These sorts of outdated contract provisions linger in the “standard form” contracts used by many contractors and owners. The presence of such a provision in your standard contract is a sign that some additional evolution is necessary in order to bring your contract up to current laws, standards, and industry practices.

Differences between EPC and Design-Build Delivery

EPC (Engineer-Procure-Construct) and Design-Build have both existed as mainstream delivery methods for decades, but what’s the difference between the two? If anything, they seem to share critical similarities. In both cases, the owner has a single point of contact on the construction side. In both cases, the contractor is responsible for the design. In both cases, the contractor takes on more risk than a traditional design-bid-build delivery. But several key (if sometimes subtle) differences differentiate the two:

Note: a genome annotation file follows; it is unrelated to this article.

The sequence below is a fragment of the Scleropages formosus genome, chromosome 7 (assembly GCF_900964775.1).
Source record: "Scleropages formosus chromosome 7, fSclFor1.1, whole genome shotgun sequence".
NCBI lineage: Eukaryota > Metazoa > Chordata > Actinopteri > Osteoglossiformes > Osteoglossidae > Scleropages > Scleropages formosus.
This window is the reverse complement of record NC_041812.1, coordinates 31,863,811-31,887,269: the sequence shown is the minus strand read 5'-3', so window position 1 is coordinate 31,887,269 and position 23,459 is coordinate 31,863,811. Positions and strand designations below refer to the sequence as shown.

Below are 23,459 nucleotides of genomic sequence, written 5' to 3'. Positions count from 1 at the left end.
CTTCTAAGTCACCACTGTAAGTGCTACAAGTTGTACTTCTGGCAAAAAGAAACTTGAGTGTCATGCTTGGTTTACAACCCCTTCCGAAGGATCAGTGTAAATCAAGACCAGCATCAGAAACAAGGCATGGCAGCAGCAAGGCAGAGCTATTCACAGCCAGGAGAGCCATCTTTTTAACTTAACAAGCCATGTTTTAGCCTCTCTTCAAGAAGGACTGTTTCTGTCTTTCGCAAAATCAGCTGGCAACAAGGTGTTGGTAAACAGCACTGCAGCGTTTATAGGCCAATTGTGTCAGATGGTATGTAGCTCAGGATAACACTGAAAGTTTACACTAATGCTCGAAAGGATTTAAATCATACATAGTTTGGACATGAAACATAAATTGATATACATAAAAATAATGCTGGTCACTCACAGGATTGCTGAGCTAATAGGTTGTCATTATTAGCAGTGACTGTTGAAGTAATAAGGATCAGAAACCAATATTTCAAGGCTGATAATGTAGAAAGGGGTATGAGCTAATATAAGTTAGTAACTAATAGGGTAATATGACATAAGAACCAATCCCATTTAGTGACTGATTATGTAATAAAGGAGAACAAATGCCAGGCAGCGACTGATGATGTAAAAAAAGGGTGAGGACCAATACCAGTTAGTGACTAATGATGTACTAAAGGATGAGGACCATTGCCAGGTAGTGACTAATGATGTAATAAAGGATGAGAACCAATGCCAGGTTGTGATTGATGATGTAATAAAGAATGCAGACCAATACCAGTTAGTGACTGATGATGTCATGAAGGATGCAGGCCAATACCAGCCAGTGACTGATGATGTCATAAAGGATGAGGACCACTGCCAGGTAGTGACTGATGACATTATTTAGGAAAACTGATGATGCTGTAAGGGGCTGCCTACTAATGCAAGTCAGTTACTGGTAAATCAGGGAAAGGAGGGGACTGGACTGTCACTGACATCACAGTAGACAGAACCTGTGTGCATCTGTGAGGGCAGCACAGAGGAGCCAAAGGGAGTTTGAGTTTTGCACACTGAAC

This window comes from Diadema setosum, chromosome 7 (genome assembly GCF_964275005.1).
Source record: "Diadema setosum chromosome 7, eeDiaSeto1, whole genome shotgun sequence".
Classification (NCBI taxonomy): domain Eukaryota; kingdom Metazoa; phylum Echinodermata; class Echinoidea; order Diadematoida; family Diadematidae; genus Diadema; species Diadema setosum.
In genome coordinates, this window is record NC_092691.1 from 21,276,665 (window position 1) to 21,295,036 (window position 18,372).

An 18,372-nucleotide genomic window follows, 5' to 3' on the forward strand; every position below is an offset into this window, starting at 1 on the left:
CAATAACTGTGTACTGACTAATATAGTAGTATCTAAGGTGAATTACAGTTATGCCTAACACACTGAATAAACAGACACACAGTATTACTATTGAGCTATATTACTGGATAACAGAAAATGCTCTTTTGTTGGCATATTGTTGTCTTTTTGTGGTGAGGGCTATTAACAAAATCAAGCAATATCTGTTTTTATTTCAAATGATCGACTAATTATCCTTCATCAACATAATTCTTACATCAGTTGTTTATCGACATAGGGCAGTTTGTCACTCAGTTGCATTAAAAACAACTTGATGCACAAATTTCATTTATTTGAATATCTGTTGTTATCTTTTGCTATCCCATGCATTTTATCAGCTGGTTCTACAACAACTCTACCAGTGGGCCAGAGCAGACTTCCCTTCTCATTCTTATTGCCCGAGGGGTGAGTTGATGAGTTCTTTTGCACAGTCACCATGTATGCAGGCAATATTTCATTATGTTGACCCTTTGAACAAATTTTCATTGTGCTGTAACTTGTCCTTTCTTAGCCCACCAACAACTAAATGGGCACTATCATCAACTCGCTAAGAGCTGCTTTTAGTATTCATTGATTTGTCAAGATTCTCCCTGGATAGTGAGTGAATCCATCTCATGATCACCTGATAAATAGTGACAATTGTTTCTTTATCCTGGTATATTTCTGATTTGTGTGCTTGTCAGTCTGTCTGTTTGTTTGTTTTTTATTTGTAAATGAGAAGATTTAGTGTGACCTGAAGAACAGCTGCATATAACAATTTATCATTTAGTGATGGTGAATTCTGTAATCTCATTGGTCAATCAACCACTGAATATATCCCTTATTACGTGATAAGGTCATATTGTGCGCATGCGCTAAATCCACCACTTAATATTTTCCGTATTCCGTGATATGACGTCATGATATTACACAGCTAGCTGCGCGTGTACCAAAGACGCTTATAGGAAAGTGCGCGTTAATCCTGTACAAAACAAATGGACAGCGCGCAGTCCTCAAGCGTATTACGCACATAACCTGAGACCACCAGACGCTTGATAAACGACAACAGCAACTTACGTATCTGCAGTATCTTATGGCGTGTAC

1. An EPC project typically results in a turnkey facility. At closeout, the EPC contractor hands over a working facility that’s ready to go. A design-build contract closes out similarly to design-bid-build contracts, with the owner and its construction manager or designer taking an active role in punching out the facility.
  2. EPC contractors are often handed little more than performance requirements (output levels, uptime levels, maintenance expense maximums, etc.), whereas most design-build contracts provide at least some design detail in the bridging documents.
  3. There is no EPC equivalent of the “design-assist” or “fast-track” design-build processes. Once again, this reflects the owner’s more minimal involvement in the EPC design process.
  4. Many contracts transfer far more risk to the contractor in an EPC delivery. Design-build contracts tend to take either a traditional design-bid-build approach to unknowns like hidden site conditions, or to share that risk between the owner and the design-builder. In contrast, it’s not uncommon for EPC contracts to shift these risks entirely to the EPC contractor.

Understanding the differences between these two seemingly quite similar design processes is a key step when assessing which delivery system is right for your project.